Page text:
Reel them in with these strategies to improve the quality of student learning and working in experiments

An illustration of a woman with a fishing rod sitting on a giant fish in a giant fish bowl.

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How to catch your students’ attention and get them to think

During teacher training I was encouraged to speak as little as possible during lessons and to do as many practical tasks with students as possible. I was told to let students discover as much as possible themselves from practical work, as real scientists do.

After a year or two of teaching I hated practical lessons. Students were learning little and occasionally made incorrect discoveries. I began to avoid planning practical work for my classes. However, reading about cognitive science over the last few years has encouraged me to alter the way I conduct practical work to make it more effective.

Remembered for the wrong reasons

The key cognitive scientific principle is best summed up by Daniel Willingham in Why don’t students like school? as ‘memory is the residue of thought’. Students need to think about the things they need to remember.

I once booked the studio for a year 7 class to choreograph dances to represent the different signs of a chemical reaction taking place. A fortnight later few students could remember the signs, but many could remember who had forgotten the steps to their routine. The mistake I had made, was to ask my class to think about dancing, so they did.

 I ditched the hooks and competitions

Attention-grabbing hooks are well meant, but engagement and learning are not the same thing. Similarly, competitive quizzes lead students to think about the competition or speed of their answers rather than the science. I ditched the hooks and competitions.

Students are no more likely to remember something they have discovered for themselves than something told to them. When they discover things for themselves, they can make incorrect discoveries if they complete practical work incorrectly.

Metal displacement reactions with four different metals and four different salt solutions is a complex practical for novices to complete. I now slow this practical down.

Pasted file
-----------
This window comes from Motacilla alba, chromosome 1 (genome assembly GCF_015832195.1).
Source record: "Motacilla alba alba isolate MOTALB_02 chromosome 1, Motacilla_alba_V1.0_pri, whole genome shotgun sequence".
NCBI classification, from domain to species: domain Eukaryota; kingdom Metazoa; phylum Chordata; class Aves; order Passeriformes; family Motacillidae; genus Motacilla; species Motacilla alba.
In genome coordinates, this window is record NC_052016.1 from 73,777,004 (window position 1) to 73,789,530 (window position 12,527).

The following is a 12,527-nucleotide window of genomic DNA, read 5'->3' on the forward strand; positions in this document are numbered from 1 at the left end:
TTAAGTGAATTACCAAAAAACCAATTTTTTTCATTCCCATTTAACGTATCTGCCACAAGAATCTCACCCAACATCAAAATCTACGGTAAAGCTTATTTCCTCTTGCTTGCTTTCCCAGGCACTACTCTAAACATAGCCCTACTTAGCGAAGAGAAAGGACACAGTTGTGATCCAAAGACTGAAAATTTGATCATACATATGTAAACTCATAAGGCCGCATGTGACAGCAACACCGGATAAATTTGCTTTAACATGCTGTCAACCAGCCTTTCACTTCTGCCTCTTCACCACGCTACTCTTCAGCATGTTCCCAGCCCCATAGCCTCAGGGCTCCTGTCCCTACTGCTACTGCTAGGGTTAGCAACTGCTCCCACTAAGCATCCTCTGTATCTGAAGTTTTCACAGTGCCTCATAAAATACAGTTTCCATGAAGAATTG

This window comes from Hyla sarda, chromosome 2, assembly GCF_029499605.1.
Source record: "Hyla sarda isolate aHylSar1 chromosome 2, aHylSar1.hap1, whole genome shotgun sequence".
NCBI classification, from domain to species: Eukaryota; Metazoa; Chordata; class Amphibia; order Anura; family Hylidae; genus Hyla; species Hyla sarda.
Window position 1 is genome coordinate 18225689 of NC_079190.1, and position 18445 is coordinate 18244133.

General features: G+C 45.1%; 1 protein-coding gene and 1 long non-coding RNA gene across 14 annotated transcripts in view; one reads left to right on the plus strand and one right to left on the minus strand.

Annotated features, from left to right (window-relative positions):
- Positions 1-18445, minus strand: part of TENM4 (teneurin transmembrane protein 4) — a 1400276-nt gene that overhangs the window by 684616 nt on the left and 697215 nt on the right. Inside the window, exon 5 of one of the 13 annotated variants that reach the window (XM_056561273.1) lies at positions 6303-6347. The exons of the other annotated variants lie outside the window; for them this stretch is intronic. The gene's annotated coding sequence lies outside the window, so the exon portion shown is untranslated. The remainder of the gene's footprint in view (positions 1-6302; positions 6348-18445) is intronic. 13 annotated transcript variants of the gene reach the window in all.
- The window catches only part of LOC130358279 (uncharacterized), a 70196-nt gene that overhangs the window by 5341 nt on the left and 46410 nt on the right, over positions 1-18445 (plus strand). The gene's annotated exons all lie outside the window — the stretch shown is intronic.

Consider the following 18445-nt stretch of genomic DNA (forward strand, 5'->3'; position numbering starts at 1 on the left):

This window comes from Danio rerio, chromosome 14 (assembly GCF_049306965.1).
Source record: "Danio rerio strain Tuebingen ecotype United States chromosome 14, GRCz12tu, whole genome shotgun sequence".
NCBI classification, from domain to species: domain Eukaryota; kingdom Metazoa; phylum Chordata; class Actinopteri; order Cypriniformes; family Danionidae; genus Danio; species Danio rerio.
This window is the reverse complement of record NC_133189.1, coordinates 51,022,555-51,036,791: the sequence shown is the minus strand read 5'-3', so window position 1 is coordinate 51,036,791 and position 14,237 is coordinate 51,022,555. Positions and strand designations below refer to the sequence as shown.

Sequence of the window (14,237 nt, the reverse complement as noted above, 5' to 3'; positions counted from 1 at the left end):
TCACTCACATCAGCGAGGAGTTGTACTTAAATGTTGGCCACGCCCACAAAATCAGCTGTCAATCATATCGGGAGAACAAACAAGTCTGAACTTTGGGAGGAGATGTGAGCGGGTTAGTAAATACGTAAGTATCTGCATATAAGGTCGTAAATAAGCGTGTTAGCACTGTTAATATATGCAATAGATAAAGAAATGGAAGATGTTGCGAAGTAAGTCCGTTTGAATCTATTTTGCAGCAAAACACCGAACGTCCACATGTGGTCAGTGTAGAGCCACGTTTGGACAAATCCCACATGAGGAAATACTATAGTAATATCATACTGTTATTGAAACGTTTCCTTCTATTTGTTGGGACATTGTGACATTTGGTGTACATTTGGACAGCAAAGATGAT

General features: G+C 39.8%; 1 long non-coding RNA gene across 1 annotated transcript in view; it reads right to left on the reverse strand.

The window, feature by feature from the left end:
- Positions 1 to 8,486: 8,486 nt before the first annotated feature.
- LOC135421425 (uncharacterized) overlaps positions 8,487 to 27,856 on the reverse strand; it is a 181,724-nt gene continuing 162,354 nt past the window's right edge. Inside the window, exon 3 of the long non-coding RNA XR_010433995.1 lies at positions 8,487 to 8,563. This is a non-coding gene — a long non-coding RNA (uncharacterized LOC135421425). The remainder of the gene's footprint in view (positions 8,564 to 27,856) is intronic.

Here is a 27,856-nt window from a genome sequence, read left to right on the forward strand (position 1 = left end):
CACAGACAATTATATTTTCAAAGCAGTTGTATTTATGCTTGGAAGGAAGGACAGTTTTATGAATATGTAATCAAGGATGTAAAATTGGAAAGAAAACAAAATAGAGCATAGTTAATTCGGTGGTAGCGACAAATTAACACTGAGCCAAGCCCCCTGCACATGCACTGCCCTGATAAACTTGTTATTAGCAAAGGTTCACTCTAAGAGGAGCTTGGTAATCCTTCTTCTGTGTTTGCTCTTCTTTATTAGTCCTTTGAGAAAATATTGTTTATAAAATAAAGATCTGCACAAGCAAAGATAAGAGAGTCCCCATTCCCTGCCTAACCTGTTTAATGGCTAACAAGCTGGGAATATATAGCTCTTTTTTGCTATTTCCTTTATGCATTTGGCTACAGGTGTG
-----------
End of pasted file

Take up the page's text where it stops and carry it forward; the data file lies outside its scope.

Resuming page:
Students complete each individual reaction together with the class so that we can discuss each reactant pair before moving on to the next. I like to use Ebbinghaus’ forgetting curve, so I teach theoretical concepts separately in a preceding lesson before practical work. Students have a chance to forget the concept, then strengthen their memory during the practical. I reserve pure discovery learning for tasks that are difficult for students to get wrong, such as measuring and plotting a cooling curve for stearic acid.

Have a strong hypothesis

Real-world science is not done blindly, it is hypothesis driven. Scientists use their expertise to create a hypothesis, then carefully conduct an experiment to investigate. If students aren’t able to predict what will happen during a practical before they start, they probably aren’t ready to complete the practical work.

Make hypothesis generation quick and accessible to students 

While it might be difficult for our novice students to construct hypotheses, we should encourage them to think things through before starting. I like to make hypothesis generation quick and accessible to students by using techniques, such as two-part multiple choice questions (see example below), to guide students to a hypothesis. By asking students for their hypothesis before they start practical work, you direct their focus during the work to the key learning point of the lesson.

Similarly, I use imitation and questioning to extend student learning. For example, during the complex electrolysis of solutions topic, I show the students how to use the practical equipment by demonstrating the electrolysis of sodium sulfate solution. I then ask them to predict what would be different if the solution was copper sulfate. I take answers (hypotheses) from the class and then get the students to conduct the second half of the practical themselves with the key question at the forefront of their minds.

Applying these techniques to practical work in my classroom has had a big effect on the quality of practical work done by my students, and the quality of learning that takes place during these lessons.

Hypothesis generator example

Q 5 g of small marble chips and 5 g of large marble chips are treated with hydrochloric acid. Which chips will produce CO2 gas fastest?

a) The small marble chips

b) The large marble chips

c) The rate will be the same.

Because …

i) the large marble chips touch more acid;

ii) the surface area of the small chips is bigger;

iii) the masses are the same.